It's funny, but after reading George Will's column " 'Creative Destruction' and United Airlines" [op-ed, Dec. 9] on the United Airlines bankruptcy, I can't find any of his pieces decrying other recent business-friendly actions in Washington, such as last month's terrorism insurance legislation or the post-9/11 airline industry bailout. Of course, both are perfect examples of "the pernicious policy of keeping profits private but socializing losses."
Will's real objective seems to be to bash unions once again, as he has done in earlier pieces targeted at the Air Line Pilots Association, the National Education Association and other unions. Read closely, Will's point is that United's real crime was to accede to the principle of worker equity in the first place, and that the chief value of a United bankruptcy is its usefulness as a way to bust another bunch of uppity unions.
-- Donald St. John
While it suits George Will's right-wing philosophy to blame the cost of paying workers for United's financial problems, it doesn't make his statement true.
United's labor cost as a percentage of the airline's total cost per available seat mile (the standard measure of efficiency in the industry) ranks fourth out of the top seven carriers at 41.8 percent -- significantly lower than the costs at Delta (48 percent) and American (44.5 percent) and only slightly higher than at Southwest (39.3 percent). By Will's analysis, Delta and American should already be in bankruptcy, and Southwest should be right behind United.
As Steven Pearlstein wrote in his Dec. 6 analysis [Business], United's and indeed all major network carriers' problem is chronic overcapacity -- or too many empty seats flying around, costing billions. United and US Airways are tops in flying around empty seats.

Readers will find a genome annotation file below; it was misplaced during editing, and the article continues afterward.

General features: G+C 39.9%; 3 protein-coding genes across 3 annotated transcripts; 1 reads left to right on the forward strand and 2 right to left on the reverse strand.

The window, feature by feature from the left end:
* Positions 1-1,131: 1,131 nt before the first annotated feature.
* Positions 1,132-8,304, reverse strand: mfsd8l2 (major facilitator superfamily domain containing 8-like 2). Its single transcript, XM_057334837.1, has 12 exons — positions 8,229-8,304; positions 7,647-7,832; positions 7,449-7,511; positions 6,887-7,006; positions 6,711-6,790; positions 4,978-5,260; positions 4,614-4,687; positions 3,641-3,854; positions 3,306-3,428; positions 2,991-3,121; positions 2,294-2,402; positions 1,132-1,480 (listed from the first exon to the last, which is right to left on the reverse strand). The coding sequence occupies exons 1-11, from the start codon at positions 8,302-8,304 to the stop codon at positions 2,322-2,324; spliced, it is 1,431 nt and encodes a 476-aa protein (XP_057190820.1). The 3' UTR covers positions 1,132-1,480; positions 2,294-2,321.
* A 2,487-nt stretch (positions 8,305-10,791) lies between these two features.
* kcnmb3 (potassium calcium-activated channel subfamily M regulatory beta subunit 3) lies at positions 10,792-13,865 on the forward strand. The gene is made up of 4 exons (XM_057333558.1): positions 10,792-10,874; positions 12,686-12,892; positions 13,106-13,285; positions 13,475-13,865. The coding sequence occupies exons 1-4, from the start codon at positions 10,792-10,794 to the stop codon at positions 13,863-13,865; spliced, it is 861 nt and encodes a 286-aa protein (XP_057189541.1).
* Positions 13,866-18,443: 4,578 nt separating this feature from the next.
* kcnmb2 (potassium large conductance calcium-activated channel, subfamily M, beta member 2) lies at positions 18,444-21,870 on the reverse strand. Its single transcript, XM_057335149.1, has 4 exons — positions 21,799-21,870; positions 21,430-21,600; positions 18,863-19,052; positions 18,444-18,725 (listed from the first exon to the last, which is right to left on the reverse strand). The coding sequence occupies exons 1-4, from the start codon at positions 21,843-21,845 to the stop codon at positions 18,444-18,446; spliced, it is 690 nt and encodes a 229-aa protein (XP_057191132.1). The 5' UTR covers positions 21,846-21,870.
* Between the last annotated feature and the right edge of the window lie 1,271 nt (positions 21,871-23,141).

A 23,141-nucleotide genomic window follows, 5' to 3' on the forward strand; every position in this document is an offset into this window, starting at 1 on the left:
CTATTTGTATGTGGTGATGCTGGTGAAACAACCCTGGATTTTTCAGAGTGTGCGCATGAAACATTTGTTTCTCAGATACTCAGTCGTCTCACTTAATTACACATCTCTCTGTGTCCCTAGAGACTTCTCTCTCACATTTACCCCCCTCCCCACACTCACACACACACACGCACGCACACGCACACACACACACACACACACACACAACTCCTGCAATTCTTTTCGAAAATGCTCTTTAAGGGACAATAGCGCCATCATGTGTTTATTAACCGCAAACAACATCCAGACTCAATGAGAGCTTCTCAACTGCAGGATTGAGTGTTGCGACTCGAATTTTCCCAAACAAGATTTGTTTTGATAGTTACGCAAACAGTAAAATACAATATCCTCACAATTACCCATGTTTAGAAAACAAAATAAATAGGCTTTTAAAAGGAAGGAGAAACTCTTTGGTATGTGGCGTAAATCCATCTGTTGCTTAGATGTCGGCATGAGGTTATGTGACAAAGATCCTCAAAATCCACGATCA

Failing to match the supply of seats with paying passengers is a failure of management in scheduling the airlines properly, which has also led to poor aircraft and gate utilization. If it's not corrected, it will be the demise of the major network carriers, which could mean the loss of direct air service to 200 to 400 communities across the country.
Management is compounding the overcapacity problem by also failing to make necessary changes to win back the 25 percent of passenger traffic it lost in the past two years, accounting for $20 billion in lost revenue this year over 2000. The biggest part was losing business travelers, who revolted against incomprehensibly high last-minute fares.
Will sets out to prove his faulty assumption by using the old standby of listing the highest wages a few pilots might reach after amassing several decades of seniority, even though most never do. But Will ignores that the overwhelming majority of airline workers are not pilots and earn as little as $17,000 a year.
Will has never been a friend to working people. But no matter how hard Will and airline management try, they won't save the airline industry by bleeding workers. Airline management must learn to understand basic supply and demand to save the industry.
-- Patricia Friend
The writer is international president
of the Association of Flight Attendants.